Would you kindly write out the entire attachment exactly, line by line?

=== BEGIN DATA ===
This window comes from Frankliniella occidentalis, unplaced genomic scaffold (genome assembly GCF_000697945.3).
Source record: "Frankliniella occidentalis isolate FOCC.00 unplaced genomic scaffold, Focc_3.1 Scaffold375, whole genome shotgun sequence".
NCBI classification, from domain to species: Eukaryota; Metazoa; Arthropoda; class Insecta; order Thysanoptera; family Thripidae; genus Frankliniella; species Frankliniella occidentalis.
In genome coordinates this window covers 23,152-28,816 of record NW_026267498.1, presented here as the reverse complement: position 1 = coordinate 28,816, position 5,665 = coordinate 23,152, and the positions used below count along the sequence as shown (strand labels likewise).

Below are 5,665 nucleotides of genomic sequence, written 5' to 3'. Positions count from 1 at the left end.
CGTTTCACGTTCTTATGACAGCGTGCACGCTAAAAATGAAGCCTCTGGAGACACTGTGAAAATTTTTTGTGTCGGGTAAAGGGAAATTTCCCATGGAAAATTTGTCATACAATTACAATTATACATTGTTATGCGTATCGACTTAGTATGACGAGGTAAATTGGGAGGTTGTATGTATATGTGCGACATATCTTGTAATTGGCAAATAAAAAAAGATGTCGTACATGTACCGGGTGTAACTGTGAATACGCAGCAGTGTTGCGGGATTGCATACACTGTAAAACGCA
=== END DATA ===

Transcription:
This window comes from Frankliniella occidentalis, unplaced genomic scaffold (genome assembly GCF_000697945.3).
Source record: "Frankliniella occidentalis isolate FOCC.00 unplaced genomic scaffold, Focc_3.1 Scaffold375, whole genome shotgun sequence".
NCBI classification, from domain to species: Eukaryota; Metazoa; Arthropoda; class Insecta; order Thysanoptera; family Thripidae; genus Frankliniella; species Frankliniella occidentalis.
In genome coordinates this window covers 23,152-28,816 of record NW_026267498.1, presented here as the reverse complement: position 1 = coordinate 28,816, position 5,665 = coordinate 23,152, and the positions used below count along the sequence as shown (strand labels likewise).

Below are 5,665 nucleotides of genomic sequence, written 5' to 3'. Positions count from 1 at the left end.
CGTTTCACGTTCTTATGACAGCGTGCACGCTAAAAATGAAGCCTCTGGAGACACTGTGAAAATTTTTTGTGTCGGGTAAAGGGAAATTTCCCATGGAAAATTTGTCATACAATTACAATTATACATTGTTATGCGTATCGACTTAGTATGACGAGGTAAATTGGGAGGTTGTATGTATATGTGCGACATATCTTGTAATTGGCAAATAAAAAAAGATGTCGTACATGTACCGGGTGTAACTGTGAATACGCAGCAGTGTTGCGGGATTGCATACACTGTAAAACGCA